My wonderful husband and I have definitely had kinks in our relationship. In fact, I will fully confess that there have been a few hours that we have spent together with my therapist. We have a lot of issues. We don’t really get each other. I can be a horrible pain in the arse and he can magically become blind and deaf at the drop of a hat. Right now he is throwing the dishes in the kitchen around because he’s annoyed he has to clean up from dinner. But we both put a lot of effort and energy into our relationship (he clearly puts up with a lot from me) and we will celebrate our 13th anniversary in a few short months. We committed to making a home and a family together, and in every resolution to every argument, no matter how small, we both work to remember that in our own way.

But I did not think what it would be like if it were me. If it were me and my son, about to strike out on our own. I didn’t think about what life could be for myself as a single parent, nor did I feel the cold anger that one must feel to discover that your partner has been unfaithful. And I truly thank God for that. And my amazing husband.

I wish all those out there in difficult relationships the courage to fight for what is important to you, whether it is to strengthen your partnership or to choose to dissolve it, and the courage to do what is right for your children. And luckily this is an anonymous post, so my sister won’t know that I’m writing this for her…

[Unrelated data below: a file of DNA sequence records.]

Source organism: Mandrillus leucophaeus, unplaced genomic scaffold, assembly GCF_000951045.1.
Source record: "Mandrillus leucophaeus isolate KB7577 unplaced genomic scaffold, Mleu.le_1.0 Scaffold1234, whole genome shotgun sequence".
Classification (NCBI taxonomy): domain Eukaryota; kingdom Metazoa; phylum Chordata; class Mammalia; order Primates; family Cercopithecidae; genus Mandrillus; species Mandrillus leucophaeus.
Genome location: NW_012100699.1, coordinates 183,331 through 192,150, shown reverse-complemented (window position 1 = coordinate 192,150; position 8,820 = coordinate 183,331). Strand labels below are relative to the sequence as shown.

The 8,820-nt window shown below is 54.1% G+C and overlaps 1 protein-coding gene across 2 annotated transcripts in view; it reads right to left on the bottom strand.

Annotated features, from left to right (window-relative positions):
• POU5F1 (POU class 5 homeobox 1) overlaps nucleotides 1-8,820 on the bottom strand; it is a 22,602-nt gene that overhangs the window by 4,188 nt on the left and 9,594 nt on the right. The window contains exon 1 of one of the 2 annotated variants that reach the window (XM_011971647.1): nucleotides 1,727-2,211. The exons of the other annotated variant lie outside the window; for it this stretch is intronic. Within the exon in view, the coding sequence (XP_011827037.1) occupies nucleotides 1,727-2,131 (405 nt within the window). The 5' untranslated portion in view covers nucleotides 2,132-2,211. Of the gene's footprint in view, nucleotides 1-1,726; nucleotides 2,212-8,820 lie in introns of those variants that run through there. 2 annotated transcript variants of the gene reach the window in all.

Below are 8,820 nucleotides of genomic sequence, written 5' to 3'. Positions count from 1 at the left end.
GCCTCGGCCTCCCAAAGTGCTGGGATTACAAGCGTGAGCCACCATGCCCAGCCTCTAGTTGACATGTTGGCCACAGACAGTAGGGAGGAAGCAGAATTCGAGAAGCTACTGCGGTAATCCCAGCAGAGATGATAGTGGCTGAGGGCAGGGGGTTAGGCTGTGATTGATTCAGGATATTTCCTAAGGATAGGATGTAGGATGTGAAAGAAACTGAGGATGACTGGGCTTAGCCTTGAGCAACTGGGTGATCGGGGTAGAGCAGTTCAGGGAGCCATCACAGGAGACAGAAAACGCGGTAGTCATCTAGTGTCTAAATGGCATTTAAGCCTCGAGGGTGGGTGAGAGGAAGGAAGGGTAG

Maya said...

Gluckel, I understand completely. This happened in my family nearly three ago. A family with a perfect marriage record (if you don't count me). We felt the same way about my brother in law. Unfortunately for us, the blame was more evenly spread, and we as a family are still working through the implications of that.
Your sister will be able to say honestly that she really gave it her best effort, and that she kept her integrity, and that she has made a decision that will provide the best, happiest, and most loving environment for her children. Not many people can say that, whether they are married or not.

Obviously, given our culture, the ideal situation is for a child to have two parents who love one another, a huge support system, and close relationships with the extended family. But so much focus is given to the parents that we overlook the other two aspects. I've found that the support system, such as my awesome community, and a wonderful extended family, which your sister seems to have, go a long way to making a happy, healthy and stable child.
I wish your sister and her children all the love and support they so richly deserve.

Gersh said...

I can't believe you lumped homosexuality in with rape and drug addiction as "awful stuff".

Anonymous said...

Gersh, perhaps you were right. But my point was not that these are awful things (which drug addiction, rape and alcoholism ARE, and homosexuality is NOT), but that the Jewish community often pretends that these are things that only happen to OTHERS, not to US. My point is that we need to start thinking about divorce, just like the agunah issue (horrible in the way that women are treated), rape (horrible in the way that victims are treated), and even homosexuality (horrible in the way that many traditional Jews are treated by their families) as things that very much do happen to Jews. And we need to learn how to deal with it respectfully, humanely and honestly, even if it hurts.